Most college students don’t know what they want to major in, let alone what their mission in life might be. But New York University student Mansi Prakash’s goals couldn’t be clearer: to bring clean energy to developing nations, support education, and fight poverty.
“Most families have light bulbs—they just weren’t turning them on and using them,” Prakash recalls of her trip. “I was intrigued by this, and as I interacted with them more, I learned that this living condition stemmed from low incomes and electricity costs. For someone who couldn’t afford food three times a day, paying the high electricity bills was not an option.”
An idea clicked for Prakash: Do away with the energy-inefficient 60-watt incandescent bulbs that only work for two months and replace them with 11-watt compact fluorescent lamp (CFL) bulbs, which—while initially costing more at $2 per bulb instead of 20 cents—would last significantly longer, averaging three to four years. In the end, the swap would reduce household electric bill payments by 80 percent.
That family savings that could easily go toward education or health care, Prakash says.
Her idea made waves in the aid world, where her project has already gained major traction thanks to partners like the Clinton Foundation, Philips, and a $20,0000 grand prize from Glamour magazine, which she took home in April after winning the publication’s Top 10 College Women competition.
So, Why Should you Care? About seven out of every 10 households in rural India have no access to electricity, according to the United Nations. More than one-third of the country’s massive population—1.24 billion people—also lives below the poverty line, with an average annual income of $1,330. An electricity revolution would not only help save money in the near and long term but would also ensure that families have more hours in the day to be productive, and that children are able to study and play safely at night in their homes.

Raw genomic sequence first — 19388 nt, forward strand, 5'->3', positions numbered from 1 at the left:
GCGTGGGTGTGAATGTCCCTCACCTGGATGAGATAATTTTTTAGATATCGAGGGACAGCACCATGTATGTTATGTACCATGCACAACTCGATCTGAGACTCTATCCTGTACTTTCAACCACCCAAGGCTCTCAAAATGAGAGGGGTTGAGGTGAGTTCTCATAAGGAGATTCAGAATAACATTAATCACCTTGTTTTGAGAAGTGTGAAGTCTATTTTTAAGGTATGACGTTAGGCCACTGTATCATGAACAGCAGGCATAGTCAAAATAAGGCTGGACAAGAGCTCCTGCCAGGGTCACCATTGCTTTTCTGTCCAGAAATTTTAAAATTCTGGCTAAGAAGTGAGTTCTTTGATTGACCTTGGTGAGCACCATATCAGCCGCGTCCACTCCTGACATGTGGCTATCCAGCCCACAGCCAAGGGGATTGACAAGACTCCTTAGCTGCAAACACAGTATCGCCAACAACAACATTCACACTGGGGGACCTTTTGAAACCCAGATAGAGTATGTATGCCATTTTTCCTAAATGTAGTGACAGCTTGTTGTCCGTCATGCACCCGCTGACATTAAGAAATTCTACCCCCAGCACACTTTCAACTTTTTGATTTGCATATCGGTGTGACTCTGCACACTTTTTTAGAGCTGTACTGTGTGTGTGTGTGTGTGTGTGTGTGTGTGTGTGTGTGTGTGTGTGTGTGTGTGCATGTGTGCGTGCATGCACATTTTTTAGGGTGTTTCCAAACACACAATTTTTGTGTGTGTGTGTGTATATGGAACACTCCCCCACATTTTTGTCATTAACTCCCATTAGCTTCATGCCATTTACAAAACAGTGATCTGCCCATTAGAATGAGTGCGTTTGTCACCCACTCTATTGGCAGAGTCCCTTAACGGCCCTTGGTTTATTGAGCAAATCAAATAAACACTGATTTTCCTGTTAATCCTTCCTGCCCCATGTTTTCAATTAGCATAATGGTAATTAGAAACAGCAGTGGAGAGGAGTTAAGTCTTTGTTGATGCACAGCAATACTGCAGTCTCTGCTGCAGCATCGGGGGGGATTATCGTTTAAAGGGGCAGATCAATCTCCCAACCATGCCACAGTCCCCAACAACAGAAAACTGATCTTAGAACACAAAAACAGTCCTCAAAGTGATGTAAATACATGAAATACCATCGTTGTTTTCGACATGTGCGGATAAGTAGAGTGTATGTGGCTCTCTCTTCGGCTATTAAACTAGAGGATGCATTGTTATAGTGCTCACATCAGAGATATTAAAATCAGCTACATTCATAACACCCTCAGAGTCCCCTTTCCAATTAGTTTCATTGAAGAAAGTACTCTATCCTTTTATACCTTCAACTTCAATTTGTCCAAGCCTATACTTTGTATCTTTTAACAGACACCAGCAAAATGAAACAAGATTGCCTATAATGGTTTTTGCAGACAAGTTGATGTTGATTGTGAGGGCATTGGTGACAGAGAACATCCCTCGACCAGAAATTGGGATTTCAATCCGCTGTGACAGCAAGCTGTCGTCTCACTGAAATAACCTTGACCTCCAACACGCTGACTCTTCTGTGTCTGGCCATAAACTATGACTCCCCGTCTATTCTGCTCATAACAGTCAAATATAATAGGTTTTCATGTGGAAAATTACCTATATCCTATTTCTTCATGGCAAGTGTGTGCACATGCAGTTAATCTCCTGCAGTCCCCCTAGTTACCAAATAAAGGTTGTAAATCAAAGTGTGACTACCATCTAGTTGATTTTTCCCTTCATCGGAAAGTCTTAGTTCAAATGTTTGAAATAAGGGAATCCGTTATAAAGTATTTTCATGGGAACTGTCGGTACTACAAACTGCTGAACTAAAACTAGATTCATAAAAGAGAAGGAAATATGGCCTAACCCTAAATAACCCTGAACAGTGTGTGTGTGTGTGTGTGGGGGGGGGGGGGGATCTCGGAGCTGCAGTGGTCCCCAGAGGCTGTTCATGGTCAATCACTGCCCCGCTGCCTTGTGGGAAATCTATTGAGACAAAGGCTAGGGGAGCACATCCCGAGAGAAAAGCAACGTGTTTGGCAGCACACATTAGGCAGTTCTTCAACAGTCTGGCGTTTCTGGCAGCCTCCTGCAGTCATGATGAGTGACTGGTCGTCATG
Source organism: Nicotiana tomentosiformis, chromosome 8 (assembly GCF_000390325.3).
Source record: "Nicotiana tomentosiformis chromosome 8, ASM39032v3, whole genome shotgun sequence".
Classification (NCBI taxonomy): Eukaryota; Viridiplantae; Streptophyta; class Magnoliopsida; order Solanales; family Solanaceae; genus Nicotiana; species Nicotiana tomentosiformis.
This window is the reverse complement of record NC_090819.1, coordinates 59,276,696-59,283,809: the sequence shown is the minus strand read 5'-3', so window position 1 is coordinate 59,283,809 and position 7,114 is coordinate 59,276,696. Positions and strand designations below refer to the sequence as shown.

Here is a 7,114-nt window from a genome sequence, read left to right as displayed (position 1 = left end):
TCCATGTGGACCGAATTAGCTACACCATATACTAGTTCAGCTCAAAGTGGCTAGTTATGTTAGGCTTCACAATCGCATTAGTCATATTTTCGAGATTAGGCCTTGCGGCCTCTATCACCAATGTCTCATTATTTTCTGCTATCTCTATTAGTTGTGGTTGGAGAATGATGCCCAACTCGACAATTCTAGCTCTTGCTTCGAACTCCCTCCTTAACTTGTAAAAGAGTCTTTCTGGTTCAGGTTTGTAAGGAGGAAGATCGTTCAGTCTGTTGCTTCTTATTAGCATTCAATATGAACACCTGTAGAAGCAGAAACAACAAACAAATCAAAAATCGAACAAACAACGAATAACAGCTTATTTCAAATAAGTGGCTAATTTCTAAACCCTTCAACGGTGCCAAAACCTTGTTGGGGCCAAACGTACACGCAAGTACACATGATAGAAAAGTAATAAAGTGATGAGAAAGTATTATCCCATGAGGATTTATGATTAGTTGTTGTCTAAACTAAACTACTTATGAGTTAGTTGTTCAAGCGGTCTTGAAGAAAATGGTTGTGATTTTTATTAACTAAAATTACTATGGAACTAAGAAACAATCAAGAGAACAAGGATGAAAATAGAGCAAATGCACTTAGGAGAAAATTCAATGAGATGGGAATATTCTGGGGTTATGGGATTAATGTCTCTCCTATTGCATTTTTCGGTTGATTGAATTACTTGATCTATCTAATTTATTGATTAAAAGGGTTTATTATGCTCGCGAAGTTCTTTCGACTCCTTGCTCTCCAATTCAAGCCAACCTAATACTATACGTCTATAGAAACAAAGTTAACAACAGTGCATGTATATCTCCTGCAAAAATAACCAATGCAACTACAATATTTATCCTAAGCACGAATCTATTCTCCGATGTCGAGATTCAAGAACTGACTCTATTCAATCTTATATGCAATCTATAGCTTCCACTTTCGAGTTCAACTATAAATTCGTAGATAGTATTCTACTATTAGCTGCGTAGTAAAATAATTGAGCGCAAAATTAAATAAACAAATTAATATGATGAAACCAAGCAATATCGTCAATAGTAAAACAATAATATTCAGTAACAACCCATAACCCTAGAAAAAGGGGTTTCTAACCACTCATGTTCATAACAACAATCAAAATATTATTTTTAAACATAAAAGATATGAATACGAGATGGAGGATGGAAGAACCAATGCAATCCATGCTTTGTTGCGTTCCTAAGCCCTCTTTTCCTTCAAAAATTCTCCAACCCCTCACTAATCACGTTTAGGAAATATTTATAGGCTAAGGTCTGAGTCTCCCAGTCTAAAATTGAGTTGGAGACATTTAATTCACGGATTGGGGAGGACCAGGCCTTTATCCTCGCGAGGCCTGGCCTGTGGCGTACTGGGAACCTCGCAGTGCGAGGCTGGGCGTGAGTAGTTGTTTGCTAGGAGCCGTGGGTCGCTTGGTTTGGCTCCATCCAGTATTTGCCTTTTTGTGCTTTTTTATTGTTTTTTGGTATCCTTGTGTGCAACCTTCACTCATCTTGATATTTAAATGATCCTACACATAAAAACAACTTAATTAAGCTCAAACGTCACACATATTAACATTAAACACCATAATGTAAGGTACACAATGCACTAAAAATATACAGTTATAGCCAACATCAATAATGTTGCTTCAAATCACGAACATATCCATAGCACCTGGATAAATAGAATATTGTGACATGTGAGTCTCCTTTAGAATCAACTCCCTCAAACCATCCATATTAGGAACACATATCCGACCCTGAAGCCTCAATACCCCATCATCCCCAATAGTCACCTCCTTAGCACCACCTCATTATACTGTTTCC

Prakash pitched her idea at the Clinton Global Initiative University Conference in March 2014, where she was named a winner in the Social Venture Competition. Awarded with a fellowship to pilot her 100-household program in India that summer, she soon partnered with Philips, which agreed to sponsor 100 percent of the light bulbs. Together, the team brought cost-effective, eco-friendly, long-lasting lighting that same year to all 5,300 Behlana Village residents for the first time.
During the pilot phase, Prakash founded Brighter Today, with 100 percent of the organization’s donations going directly to her team’s efforts. And a little goes a long way—an entire household can be electrified for $10. Brighter Today’s next step is figuring out how to implement a long-term, one-for-one model.
These days, though, Prakash is focusing on a new project for the Philippines called Light for Life. Powered by daylight, it’s a solar panel prototype that can provide 24-7 lighting and fan power as well as a station for recharging mobile phones, says Prakash, who will be partnering with Philips again for the rollout.
“The device has been assembled with local materials readily available and has been tested for the last six months with encouraging results,” she says, adding that it requires no maintenance, is easy to install, and has zero running costs.
The innovation will bring free, clean, and sustainable power to homes, and will be made possible with the grand prize money from her Glamour win, all of which will go directly to the project. Prakash and her team plan to assemble and distribute the Light for Life devices in rural communities throughout the Philippines in coming months.
“We hope to implement the device on a large scale and light up thousands of lives and ultimately improve their quality of life,” she says.
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• Jake Kilroy is an award-winning writer based in Southern California. He currently writes for Playboy, The Venue Report, and Column Five Media.
• This article originally appeared at TakePart, a leading source of socially relevant news, features, opinion, entertainment, and information – all focused on the issues that shape our lives. Visit takepart.com/start-from-the-source.